5 Simple Ways to Be an Attractive Client (From a Real Estate Agent’s Point of View)

by | BiggerPockets.com

Something annoying happened this week and while trying to get my mind straight, I Googled “how to stop fixating on the world’s most annoying situation,” and one positive suggestion was to make the frustration a teaching moment. Learn from it. Breathe. Take a walk. Journal. Whatever. Move on.

And I think that’s great advice, so I’m going to try to turn my mishap into a positive outcome and talk broadly here about how to be an attractive client so that the best agents want to work with and for you (and at the same time, do some mental sorting to help prevent a repeat of this week).

Here we go.

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5 Simple Ways to Be an Attractive Real Estate Client

1. Be transparent.

Smart people should interview different agents, ask different questions, and then decide. They should have an exploratory phase and go with the agent who matches their style and interests best. All agents understand this (or should) and will not take offense to this situation. The only thing we ask from you is honesty. Let us know where you are in your research, when you are making your decision, and what stakeholders are involved. This is not only more fair to us, but it lets us serve you better and save time. 

More to the point: I want your mom or dad on the phone too if your mom or dad is ultimately the decision maker. And don’t feel weird about that if you’re new to investing or home-buying. Your parents love you more than I do, they have your best interests in mind, and I totally get that. (My mom was a huge part of my first real estate buy.) I just need to know who all the players are.

become-agent-or-not

Related: Why You Should Stop Looking for an “Investor-Friendly” Real Estate Agent

2. Talk to a lender.

Talk to a lender. Talk to a lender. Talk to a lender. This is important for two reasons:

  1. I need to know what we’re shopping with here, and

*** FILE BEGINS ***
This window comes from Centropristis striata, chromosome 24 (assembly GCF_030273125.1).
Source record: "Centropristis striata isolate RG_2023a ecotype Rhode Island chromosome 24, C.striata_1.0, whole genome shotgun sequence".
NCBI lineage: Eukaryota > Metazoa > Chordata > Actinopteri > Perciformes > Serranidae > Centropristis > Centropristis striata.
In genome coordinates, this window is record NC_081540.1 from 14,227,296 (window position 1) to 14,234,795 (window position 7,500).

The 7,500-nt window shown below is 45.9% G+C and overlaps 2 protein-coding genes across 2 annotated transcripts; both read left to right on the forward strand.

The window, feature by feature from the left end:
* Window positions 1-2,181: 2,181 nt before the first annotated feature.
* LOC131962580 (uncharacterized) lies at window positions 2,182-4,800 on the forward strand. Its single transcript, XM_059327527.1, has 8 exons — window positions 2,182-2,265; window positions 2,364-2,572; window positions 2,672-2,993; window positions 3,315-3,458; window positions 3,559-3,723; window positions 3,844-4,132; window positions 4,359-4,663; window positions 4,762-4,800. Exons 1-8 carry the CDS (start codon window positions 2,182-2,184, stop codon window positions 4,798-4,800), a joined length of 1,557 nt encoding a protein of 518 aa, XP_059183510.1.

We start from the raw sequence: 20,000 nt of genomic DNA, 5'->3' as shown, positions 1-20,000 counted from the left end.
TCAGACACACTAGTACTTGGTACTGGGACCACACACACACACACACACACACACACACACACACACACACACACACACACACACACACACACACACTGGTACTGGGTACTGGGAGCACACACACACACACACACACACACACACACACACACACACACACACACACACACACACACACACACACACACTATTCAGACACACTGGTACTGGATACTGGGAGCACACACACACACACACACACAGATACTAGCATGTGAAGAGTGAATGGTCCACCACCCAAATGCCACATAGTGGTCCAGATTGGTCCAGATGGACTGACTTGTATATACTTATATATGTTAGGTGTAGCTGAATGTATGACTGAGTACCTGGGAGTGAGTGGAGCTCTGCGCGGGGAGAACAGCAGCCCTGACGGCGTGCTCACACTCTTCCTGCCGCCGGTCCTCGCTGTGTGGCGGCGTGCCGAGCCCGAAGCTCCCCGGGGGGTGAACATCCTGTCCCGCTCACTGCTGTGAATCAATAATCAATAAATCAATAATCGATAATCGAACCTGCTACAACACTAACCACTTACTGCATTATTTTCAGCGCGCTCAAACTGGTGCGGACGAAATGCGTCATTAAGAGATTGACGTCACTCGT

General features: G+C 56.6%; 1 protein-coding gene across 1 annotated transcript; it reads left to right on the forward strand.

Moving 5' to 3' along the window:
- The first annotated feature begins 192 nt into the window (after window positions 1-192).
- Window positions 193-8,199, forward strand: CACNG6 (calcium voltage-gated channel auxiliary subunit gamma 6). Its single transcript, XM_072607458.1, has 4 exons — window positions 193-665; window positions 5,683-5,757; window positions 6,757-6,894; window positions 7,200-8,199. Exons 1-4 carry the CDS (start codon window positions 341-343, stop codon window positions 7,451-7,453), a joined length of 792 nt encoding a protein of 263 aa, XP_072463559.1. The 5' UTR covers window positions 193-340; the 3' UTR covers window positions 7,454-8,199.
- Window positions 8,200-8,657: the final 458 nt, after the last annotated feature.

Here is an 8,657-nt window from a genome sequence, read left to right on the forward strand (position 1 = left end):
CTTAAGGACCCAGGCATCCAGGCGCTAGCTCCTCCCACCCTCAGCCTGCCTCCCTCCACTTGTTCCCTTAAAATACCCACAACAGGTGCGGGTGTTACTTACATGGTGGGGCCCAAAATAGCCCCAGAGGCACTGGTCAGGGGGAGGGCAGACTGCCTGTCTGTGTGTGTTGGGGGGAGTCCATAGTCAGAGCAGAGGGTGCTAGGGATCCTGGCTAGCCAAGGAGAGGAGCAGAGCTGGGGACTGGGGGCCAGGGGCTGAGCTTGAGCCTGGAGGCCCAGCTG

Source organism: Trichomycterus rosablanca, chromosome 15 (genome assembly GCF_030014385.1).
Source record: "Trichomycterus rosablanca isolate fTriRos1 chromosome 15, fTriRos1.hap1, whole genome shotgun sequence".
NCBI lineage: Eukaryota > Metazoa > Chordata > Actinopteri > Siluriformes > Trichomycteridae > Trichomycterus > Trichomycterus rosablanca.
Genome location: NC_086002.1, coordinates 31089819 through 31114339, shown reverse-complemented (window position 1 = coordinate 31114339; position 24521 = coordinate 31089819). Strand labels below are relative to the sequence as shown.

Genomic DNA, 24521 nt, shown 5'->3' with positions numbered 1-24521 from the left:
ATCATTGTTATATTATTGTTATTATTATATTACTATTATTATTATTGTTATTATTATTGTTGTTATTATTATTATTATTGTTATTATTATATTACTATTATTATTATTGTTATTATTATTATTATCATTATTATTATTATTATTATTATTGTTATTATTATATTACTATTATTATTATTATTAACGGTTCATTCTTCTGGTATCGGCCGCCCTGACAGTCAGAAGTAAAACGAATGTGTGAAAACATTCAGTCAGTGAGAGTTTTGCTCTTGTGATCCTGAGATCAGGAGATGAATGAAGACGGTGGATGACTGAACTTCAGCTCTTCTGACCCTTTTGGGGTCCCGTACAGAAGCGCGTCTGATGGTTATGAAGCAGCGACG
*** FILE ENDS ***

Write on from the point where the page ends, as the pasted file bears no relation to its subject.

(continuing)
2. I want to know you’re serious enough to do some of the lifting on your own.

(Side note: Local lenders are better. National lenders are not as motivated to help you. It’s a volume game at the national level versus a quality game locally.)

3. Be up front about what’s important to you.

A good agent/professional can’t read your mind, but can and should meet the needs of their clients, so be direct with them about what you want. For instance, some of my clients want me to send them stuff that I think works for their numbers. Some of my clients just want to know what to pay. And some of my clients value prompt communication most. I’m happy to do whatever you prioritize—you’re my client. But I like knowing what you really value up front so that I can make that my focus.

4. Recognize commissions exist for a reason.

Cheapest isn’t always best. I definitely feel this way about my dentist, and I hope people feel that way about real estate agents. This is the biggest financial decision you’ll likely make in your life, so it’s reasonable to pay for a professional just as you would for any other service. (Also, when you think about it, a more experienced agent potentially will save you more than the cost of their commission because they get you a higher price on your place or bargain down the cost of what you are buying.)

landlord-references

Related: 3 Ways to Create Your Own Inventory as a Real Estate Agent

5. Keep your cool.

A friend is considering hiring me and asked me what the most unpleasant experience was that I’d ever had with a client. (By the way, I thought this was a great question and something someone should definitely ask of any agent and maybe any professional they work with.)

The answer is that my own client hung up on me once, and I was pissed. Real estate deals involve a lot of emotions and a lot of money. It’s reasonable to feel vulnerable, stupid, or scared during some of it—but keep your cool. We are all in this together. We all want a win. And the best way to get that is to keep talking: to me, to the other side, to the professionals.

Well, I feel better. That was almost as satisfying as a half bottle of sauvignon blanc. In all seriousness, though, this is a two-way relationship. Clients are important, but to be successful with real estate, you need a good agent and a good client to get to the win.

Any tips you’d add to this list?

Weigh in with a comment! 

About Author

Erin Spradlin